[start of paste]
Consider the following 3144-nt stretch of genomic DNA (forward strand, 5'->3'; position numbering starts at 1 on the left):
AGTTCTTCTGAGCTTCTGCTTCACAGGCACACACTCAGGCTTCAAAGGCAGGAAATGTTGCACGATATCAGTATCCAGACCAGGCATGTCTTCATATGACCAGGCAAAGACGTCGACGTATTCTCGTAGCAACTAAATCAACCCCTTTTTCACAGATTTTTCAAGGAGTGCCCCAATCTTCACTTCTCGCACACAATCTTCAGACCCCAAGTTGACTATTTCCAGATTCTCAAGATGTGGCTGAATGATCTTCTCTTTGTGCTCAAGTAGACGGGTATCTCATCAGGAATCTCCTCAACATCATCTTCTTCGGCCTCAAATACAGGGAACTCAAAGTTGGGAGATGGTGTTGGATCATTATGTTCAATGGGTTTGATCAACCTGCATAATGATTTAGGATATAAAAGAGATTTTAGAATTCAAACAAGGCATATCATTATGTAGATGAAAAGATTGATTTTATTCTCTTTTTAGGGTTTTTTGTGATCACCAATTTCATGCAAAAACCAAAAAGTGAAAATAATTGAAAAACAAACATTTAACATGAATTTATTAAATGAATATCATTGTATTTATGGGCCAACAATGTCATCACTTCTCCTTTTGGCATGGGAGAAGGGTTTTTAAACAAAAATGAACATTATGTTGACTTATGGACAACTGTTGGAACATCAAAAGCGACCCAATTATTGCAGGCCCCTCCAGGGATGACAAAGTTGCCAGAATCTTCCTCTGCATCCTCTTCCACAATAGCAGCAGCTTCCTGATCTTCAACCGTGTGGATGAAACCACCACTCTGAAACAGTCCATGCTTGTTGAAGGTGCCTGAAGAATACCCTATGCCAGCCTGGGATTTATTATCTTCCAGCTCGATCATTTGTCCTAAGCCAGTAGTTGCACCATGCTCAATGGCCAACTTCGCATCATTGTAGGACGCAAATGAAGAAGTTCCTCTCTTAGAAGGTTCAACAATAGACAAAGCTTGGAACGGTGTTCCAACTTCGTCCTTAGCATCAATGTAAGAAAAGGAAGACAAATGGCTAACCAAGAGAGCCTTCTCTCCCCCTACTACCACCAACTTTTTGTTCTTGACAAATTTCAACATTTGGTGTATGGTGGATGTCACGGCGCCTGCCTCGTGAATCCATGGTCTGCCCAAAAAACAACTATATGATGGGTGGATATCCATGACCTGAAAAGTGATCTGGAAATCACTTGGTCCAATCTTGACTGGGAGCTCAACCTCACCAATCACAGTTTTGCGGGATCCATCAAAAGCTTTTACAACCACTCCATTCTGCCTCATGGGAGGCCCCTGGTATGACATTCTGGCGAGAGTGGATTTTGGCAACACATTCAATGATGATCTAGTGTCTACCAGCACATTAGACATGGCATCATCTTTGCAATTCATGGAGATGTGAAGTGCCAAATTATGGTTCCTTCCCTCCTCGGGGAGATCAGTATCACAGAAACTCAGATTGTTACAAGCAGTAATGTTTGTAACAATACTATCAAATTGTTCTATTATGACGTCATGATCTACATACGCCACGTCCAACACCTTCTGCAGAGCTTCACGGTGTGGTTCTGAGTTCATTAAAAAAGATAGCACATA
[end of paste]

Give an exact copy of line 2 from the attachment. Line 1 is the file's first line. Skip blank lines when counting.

AGTTCTTCTGAGCTTCTGCTTCACAGGCACACACTCAGGCTTCAAAGGCAGGAAATGTTGCACGATATCAGTATCCAGACCAGGCATGTCTTCATATGACCAGGCAAAGACGTCGACGTATTCTCGTAGCAACTAAATCAACCCCTTTTTCACAGATTTTTCAAGGAGTGCCCCAATCTTCACTTCTCGCACACAATCTTCAGACCCCAAGTTGACTATTTCCAGATTCTCAAGATGTGGCTGAATGATCTTCTCTTTGTGCTCAAGTAGACGGGTATCTCATCAGGAATCTCCTCAACATCATCTTCTTCGGCCTCAAATACAGGGAACTCAAAGTTGGGAGATGGTGTTGGATCATTATGTTCAATGGGTTTGATCAACCTGCATAATGATTTAGGATATAAAAGAGATTTTAGAATTCAAACAAGGCATATCATTATGTAGATGAAAAGATTGATTTTATTCTCTTTTTAGGGTTTTTTGTGATCACCAATTTCATGCAAAAACCAAAAAGTGAAAATAATTGAAAAACAAACATTTAACATGAATTTATTAAATGAATATCATTGTATTTATGGGCCAACAATGTCATCACTTCTCCTTTTGGCATGGGAGAAGGGTTTTTAAACAAAAATGAACATTATGTTGACTTATGGACAACTGTTGGAACATCAAAAGCGACCCAATTATTGCAGGCCCCTCCAGGGATGACAAAGTTGCCAGAATCTTCCTCTGCATCCTCTTCCACAATAGCAGCAGCTTCCTGATCTTCAACCGTGTGGATGAAACCACCACTCTGAAACAGTCCATGCTTGTTGAAGGTGCCTGAAGAATACCCTATGCCAGCCTGGGATTTATTATCTTCCAGCTCGATCATTTGTCCTAAGCCAGTAGTTGCACCATGCTCAATGGCCAACTTCGCATCATTGTAGGACGCAAATGAAGAAGTTCCTCTCTTAGAAGGTTCAACAATAGACAAAGCTTGGAACGGTGTTCCAACTTCGTCCTTAGCATCAATGTAAGAAAAGGAAGACAAATGGCTAACCAAGAGAGCCTTCTCTCCCCCTACTACCACCAACTTTTTGTTCTTGACAAATTTCAACATTTGGTGTATGGTGGATGTCACGGCGCCTGCCTCGTGAATCCATGGTCTGCCCAAAAAACAACTATATGATGGGTGGATATCCATGACCTGAAAAGTGATCTGGAAATCACTTGGTCCAATCTTGACTGGGAGCTCAACCTCACCAATCACAGTTTTGCGGGATCCATCAAAAGCTTTTACAACCACTCCATTCTGCCTCATGGGAGGCCCCTGGTATGACATTCTGGCGAGAGTGGATTTTGGCAACACATTCAATGATGATCTAGTGTCTACCAGCACATTAGACATGGCATCATCTTTGCAATTCATGGAGATGTGAAGTGCCAAATTATGGTTCCTTCCCTCCTCGGGGAGATCAGTATCACAGAAACTCAGATTGTTACAAGCAGTAATGTTTGTAACAATACTATCAAATTGTTCTATTATGACGTCATGATCTACATACGCCACGTCCAACACCTTCTGCAGAGCTTCACGGTGTGGTTCTGAGTTCATTAAAAAAGATAGCACATA